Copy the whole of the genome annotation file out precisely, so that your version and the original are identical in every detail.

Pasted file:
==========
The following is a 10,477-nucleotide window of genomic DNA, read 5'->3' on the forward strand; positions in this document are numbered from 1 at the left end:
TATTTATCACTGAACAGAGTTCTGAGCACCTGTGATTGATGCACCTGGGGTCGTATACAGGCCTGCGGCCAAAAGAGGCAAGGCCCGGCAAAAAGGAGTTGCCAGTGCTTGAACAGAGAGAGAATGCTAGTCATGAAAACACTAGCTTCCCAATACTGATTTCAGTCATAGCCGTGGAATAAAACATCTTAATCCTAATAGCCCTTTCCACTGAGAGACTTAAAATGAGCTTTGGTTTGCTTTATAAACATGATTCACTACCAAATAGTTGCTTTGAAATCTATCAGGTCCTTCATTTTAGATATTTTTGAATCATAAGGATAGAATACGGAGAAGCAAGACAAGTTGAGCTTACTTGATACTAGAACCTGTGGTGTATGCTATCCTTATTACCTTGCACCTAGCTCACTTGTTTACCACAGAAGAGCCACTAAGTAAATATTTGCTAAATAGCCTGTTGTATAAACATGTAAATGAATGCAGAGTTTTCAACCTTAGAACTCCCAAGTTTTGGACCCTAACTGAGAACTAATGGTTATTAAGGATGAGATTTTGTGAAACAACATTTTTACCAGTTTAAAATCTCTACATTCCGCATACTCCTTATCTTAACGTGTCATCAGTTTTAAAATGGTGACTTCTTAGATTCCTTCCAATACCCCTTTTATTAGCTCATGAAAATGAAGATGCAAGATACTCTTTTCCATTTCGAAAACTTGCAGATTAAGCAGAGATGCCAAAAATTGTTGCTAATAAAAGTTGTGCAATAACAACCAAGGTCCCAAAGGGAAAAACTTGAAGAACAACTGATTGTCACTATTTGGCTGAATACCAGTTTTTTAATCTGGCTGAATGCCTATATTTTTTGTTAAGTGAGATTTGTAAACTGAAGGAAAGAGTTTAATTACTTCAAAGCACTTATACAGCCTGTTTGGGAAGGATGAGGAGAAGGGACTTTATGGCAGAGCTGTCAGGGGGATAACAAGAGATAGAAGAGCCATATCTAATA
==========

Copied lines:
The following is a 10,477-nucleotide window of genomic DNA, read 5'->3' on the forward strand; positions in this document are numbered from 1 at the left end:
TATTTATCACTGAACAGAGTTCTGAGCACCTGTGATTGATGCACCTGGGGTCGTATACAGGCCTGCGGCCAAAAGAGGCAAGGCCCGGCAAAAAGGAGTTGCCAGTGCTTGAACAGAGAGAGAATGCTAGTCATGAAAACACTAGCTTCCCAATACTGATTTCAGTCATAGCCGTGGAATAAAACATCTTAATCCTAATAGCCCTTTCCACTGAGAGACTTAAAATGAGCTTTGGTTTGCTTTATAAACATGATTCACTACCAAATAGTTGCTTTGAAATCTATCAGGTCCTTCATTTTAGATATTTTTGAATCATAAGGATAGAATACGGAGAAGCAAGACAAGTTGAGCTTACTTGATACTAGAACCTGTGGTGTATGCTATCCTTATTACCTTGCACCTAGCTCACTTGTTTACCACAGAAGAGCCACTAAGTAAATATTTGCTAAATAGCCTGTTGTATAAACATGTAAATGAATGCAGAGTTTTCAACCTTAGAACTCCCAAGTTTTGGACCCTAACTGAGAACTAATGGTTATTAAGGATGAGATTTTGTGAAACAACATTTTTACCAGTTTAAAATCTCTACATTCCGCATACTCCTTATCTTAACGTGTCATCAGTTTTAAAATGGTGACTTCTTAGATTCCTTCCAATACCCCTTTTATTAGCTCATGAAAATGAAGATGCAAGATACTCTTTTCCATTTCGAAAACTTGCAGATTAAGCAGAGATGCCAAAAATTGTTGCTAATAAAAGTTGTGCAATAACAACCAAGGTCCCAAAGGGAAAAACTTGAAGAACAACTGATTGTCACTATTTGGCTGAATACCAGTTTTTTAATCTGGCTGAATGCCTATATTTTTTGTTAAGTGAGATTTGTAAACTGAAGGAAAGAGTTTAATTACTTCAAAGCACTTATACAGCCTGTTTGGGAAGGATGAGGAGAAGGGACTTTATGGCAGAGCTGTCAGGGGGATAACAAGAGATAGAAGAGCCATATCTAATA